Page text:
The best things I saw at Sundance this year have one thing in common: You probably won’t be able to see them in a movie theater. In the case of A Thousand Thoughts, a “live documentary” that combines film footage, live narration, and a performance by the Kronos Quartet, that’s because the project was never designed for conventional exhibition. But Tamara Jenkins’ Private Life, a bittersweet comedy about a couple’s attempts to conceive a child through IVF, and Jennifer Fox’s The Tale, a wrenching drama about a 13-year-old girl being molested by her track coach, could easily hold a screen at your local multiplex had the former not been produced by Netflix and had the latter—one of the most buzzed-about titles in a year that was relatively short on buzz—not been bought by HBO.
It’s a bit premature to declare this a paradigm shift; the year in which some of Sundance’s hottest titles are headed straight to TV and laptop screens was also a year in which buyers carped about the lack of potential commercial breakouts and awards pundits strained to crown next year’s frontrunners. (I didn’t see Assassination Nation, a gonzo “Salem witch trials for the social-media era” thriller that sold for over $10 million, but I couldn’t find a soul who was enthusiastic about it, or who witnessed the kind of ecstatic audience reaction that would make that seem like a reasonable price.) It was also, not coincidentally, a year in which stories by and about women and people of color dominated the field—roughly three-quarters of Sundance’s dramatic competition lineup, depending on how you count the co-leads. That’s not to say buyers were overlooking this year’s equivalent of The Big Sick, and after years in which movies like The Birth of a Nation and Me and Earl and the Dying Girl debuted to Sundance raves only to meet with bewildered stares from low-altitude audiences, a comparatively lukewarm acquisitions climate might be seen as a welcome sign. But the confluence of a noticeably more diverse festival lineup and the ease with which buyers yawned that this year’s films were simply “boring” struck a discordant, at times infuriating note.
That critics at the movie-industry bible Variety separately compared The Tale, whose story of teenage sexual assault is closely modeled on writer-director Jennifer Fox’s personal experience, and Grand Jury Prize winner The Miseducation of Cameron Post, about a teenage girl subjected to the odious process of anti-gay “conversion therapy,” to Lifetime movies indicates the degree to which movies centered on women—even ones with such timely, even grueling subject matter—still struggle to be taken seriously. (Also, Lifetime has UnReal now; please update your databases.) And while Reinaldo Marcus Green’s Of Monsters and Men, an elegant triptych about police violence that splits its perspective between a bystander, a black beat cop, and a promising high school athlete, did win a special jury award for debut feature, the coveted audience award went to Burden, a well-meaning but stiff biopic about a white supremacist seeing the error of his ways, in which people of color play only a facilitating role.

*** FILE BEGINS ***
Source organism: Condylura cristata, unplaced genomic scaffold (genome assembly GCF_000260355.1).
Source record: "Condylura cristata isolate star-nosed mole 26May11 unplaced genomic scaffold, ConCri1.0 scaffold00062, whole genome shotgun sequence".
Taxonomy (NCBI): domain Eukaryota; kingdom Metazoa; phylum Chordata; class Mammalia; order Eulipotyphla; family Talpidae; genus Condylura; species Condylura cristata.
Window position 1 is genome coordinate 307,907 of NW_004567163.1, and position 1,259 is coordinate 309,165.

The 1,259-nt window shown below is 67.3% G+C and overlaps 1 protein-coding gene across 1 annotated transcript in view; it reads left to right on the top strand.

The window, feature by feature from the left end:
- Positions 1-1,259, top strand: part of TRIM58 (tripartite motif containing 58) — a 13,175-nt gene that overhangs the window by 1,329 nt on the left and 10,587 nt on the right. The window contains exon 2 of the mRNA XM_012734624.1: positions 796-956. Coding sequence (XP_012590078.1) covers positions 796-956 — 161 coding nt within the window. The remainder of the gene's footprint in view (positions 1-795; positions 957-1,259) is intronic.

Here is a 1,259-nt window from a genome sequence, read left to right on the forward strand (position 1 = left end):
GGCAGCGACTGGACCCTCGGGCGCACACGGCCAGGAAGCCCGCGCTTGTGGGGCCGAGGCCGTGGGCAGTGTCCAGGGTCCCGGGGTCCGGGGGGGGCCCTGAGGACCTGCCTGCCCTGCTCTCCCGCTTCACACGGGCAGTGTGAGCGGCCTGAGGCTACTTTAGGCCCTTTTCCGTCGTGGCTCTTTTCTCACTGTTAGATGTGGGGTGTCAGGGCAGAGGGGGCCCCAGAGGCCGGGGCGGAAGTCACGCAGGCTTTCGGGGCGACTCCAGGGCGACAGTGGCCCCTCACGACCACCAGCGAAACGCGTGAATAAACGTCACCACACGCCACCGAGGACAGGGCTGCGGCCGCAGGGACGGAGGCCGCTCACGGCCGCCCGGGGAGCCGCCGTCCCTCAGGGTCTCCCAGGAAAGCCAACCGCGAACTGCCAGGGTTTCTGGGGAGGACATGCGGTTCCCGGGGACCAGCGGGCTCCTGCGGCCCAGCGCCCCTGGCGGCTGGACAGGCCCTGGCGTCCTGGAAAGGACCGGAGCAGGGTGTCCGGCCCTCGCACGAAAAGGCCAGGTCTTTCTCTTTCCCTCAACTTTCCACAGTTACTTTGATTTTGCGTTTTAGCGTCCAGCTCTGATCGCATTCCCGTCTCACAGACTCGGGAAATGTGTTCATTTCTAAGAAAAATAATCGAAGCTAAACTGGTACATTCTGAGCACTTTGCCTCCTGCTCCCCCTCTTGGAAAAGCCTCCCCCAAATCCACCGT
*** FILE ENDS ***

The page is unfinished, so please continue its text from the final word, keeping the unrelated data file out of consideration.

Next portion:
Distribution plans have yet to be announced for the best nonfiction films I saw: Robert Greene’s Bisbee ’17, about an Arizona mining town that drove out its largely Mexican and Eastern European workforce when it threatened to unionize, and how that ugly history of racist and anti-union activity resonates a century hence; and RaMell Ross’ Hale County This Morning, This Evening, which aims for “visual justice” in its lyrical portrait of black life in the deep South. But while both demand to be seen, and heard, on the big screen, the theatrical market for documentary is an increasingly limited one. So in many cases, a festival like Sundance may not just be your first chance to see these movies in a movie theater, but the only one.
Far more people will be exposed to The Tale and Private Life via cable or streaming than would ever have seen them in theaters, and neither has definitively ruled out a theatrical component to their release. (Distribution plans for both are still being finalized.) But to judge from past patterns, even if they do open in a handful of theaters, it will be as a pit stop on the way to your living room. That’s where we do most of our watching regardless, and with filmmakers from Charlie Kaufman to Michael Haneke turning their efforts to the (not-so-) small screen, any stigma that might once have attached to it has long since vanished. But while both films’ intimacy arguably lends itself to the cozy confines of home, there’s something special about seeing such private moments blown up so much larger than life, and sharing them with a few thousand rapt strangers. That’s an experience you’re increasingly unlikely to get anywhere outside of a film festival, and one of the things that makes the trip into the mountains of Utah so worth it.
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